ISLAMABAD, Sept 2, (Agencies): Pakistan’s interior minister Tuesday slammed violent anti-government protests as a “revolt against the state” as lawmakers backed beleaguered Prime Minister Nawaz Sharif. Parliament met for an emergency session after three days of clashes between police and club-wielding demonstrators demanding Sharif’s resignation, which have left three dead and nearly 500 injured. Sharif has resisted calls for him to go but protest leaders Imran Khan and Tahir-ul-Qadri have refused to back down, raising political tensions to fever pitch. Violence erupted on Saturday when Khan and Qadri ordered their followers to storm the prime minister’s official residence, with protesters throwing rocks at police who responded with tear gas and rubber bullets.
There were further clashes on Sunday and Monday, when activists armed with bamboo batons briefly seized control of the state broadcaster. The protests have disrupted life in the normally sleepy capital since August 15 and heaped pressure on Sharif, raising the spectre of military intervention in a country ruled for half its history by the army. Khan, who leads the Pakistan Tehreek-e-Insaaf (PTI) opposition party, claims the May 2013 election that swept Sharif to power in a landslide was rigged. Qadri, a populist cleric, says the current political system is corrupt and must be swept away entirely. But the movements have not energised much widespread support beyond Khan and Qadri’s core followers. Opposition leaders used the special session of parliament to voice their support for democracy and reject calls for Sharif to quit — though some criticised his handling of the crisis. Aitzaz Ahsan, a senior leader in the main opposition Pakistan People’s Party, said Khan’s allegations of rigging should be investigated properly but the government should not step down. “The constitution will be seriously violated if Qadri’s lashkar (army) achieves success.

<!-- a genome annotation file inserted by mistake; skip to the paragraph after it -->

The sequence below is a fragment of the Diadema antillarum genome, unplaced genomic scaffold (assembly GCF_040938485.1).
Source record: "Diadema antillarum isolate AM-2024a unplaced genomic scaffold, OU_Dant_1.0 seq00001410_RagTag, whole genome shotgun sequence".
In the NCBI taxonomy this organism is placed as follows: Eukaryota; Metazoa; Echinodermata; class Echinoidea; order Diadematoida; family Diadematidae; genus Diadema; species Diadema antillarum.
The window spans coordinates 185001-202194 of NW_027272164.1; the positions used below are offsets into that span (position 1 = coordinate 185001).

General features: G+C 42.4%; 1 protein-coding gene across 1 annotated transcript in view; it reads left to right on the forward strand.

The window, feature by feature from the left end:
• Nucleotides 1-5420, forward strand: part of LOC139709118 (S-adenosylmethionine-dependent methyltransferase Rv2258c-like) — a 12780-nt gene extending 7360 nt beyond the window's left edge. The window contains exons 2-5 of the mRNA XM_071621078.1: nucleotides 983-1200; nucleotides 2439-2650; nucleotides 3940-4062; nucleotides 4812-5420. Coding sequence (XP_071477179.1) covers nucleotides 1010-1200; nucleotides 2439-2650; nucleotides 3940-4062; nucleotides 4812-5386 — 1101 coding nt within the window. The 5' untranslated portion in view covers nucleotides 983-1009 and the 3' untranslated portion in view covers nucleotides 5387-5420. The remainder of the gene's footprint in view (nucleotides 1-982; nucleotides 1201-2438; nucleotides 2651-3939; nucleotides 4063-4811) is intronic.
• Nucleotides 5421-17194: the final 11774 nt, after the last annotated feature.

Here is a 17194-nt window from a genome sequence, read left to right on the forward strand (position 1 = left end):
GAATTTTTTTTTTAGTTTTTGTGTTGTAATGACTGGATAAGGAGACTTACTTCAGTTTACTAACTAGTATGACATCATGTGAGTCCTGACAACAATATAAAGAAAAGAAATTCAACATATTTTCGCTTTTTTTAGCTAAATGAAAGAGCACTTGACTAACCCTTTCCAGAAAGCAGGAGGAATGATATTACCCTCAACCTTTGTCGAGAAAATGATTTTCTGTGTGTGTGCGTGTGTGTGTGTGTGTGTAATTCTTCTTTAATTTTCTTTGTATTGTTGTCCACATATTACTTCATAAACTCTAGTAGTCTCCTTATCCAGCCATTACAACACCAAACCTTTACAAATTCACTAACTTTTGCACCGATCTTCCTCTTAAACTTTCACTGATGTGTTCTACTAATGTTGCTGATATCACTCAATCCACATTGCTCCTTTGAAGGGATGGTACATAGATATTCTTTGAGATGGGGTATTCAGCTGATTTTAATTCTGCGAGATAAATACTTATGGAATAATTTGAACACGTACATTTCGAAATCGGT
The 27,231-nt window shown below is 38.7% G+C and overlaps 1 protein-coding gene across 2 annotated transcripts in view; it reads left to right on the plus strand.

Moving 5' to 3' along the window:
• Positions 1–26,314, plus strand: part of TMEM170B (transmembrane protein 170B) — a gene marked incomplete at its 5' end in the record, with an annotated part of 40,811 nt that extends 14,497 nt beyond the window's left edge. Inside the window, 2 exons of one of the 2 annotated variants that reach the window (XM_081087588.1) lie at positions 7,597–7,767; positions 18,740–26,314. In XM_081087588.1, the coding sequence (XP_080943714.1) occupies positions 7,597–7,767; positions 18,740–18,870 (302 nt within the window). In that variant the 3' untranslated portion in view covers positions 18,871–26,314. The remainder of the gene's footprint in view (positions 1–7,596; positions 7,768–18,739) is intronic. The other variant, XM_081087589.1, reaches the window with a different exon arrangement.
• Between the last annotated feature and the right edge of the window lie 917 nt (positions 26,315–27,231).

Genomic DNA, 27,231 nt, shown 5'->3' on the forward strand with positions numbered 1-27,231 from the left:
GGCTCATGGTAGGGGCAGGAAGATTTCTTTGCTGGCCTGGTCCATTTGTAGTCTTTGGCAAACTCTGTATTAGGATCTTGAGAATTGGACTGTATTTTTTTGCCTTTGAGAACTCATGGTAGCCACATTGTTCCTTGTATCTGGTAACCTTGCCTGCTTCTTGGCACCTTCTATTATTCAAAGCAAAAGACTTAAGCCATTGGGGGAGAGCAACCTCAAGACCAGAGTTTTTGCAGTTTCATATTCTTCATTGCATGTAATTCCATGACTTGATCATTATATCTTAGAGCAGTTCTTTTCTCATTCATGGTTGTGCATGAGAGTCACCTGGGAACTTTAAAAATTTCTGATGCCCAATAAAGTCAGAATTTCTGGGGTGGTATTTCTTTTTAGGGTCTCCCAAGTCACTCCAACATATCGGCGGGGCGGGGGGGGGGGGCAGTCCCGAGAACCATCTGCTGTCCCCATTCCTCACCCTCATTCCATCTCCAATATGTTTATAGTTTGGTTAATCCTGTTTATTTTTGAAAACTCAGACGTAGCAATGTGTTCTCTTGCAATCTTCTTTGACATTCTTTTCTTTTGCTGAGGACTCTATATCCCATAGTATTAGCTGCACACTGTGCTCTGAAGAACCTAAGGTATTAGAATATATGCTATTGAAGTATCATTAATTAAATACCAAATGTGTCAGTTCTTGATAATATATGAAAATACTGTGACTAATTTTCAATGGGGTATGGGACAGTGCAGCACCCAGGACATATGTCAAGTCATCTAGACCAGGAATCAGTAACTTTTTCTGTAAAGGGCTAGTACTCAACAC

This will be a black day for the law and constitution,” he told lawmakers. Sharif himself did not speak during the session, which will resume on Wednesday. Interior Minister Chaudhry Nisar Ali Khan said the country should not be held to ransom by a few thousand people. “This is not a protest or a political gathering. This is a revolt against Pakistan — this is a revolt against the state institutions,” he told lawmakers. Meanwhile, Pakistani protest leader Imran Khan said on Tuesday he would hold talks with a conservative Islamist politician who has been trying to mediate between Khan’s political party and the government since the beginning of a political crisis.
Invited “Siraj-ul-Haq is coming with (other opposition figures) for talks, we have invited them to come. We will hold talks with them,” Khan told his supporters. “We will put our stance in front of them and they will do the same ... The Door for talks should always remain open.” Khan, who has refused to negotiate with Prime Minister Nawaz Sharif whose resignation he is demanding, stopped short of saying that he could hold direct talks with the government. Since his election last year Sharif is thought to have angered the military by pursuing treason charges against Musharraf and seeking to warm ties with perennial rival India.
The spectre of military domination by Pakistan’s giant neighbour has long been used as part of the justification for the army’s influence and large budget. The military is usually treated respectfully in Pakistani media, but two major dailies on Tuesday published surprisingly forthright editorials criticising its handling of the current crisis. Dawn, Pakistan’s oldest English-language paper, said the army’s failure clearly to support the elected government had destroyed its “carefully constructed veneer of neutrality”.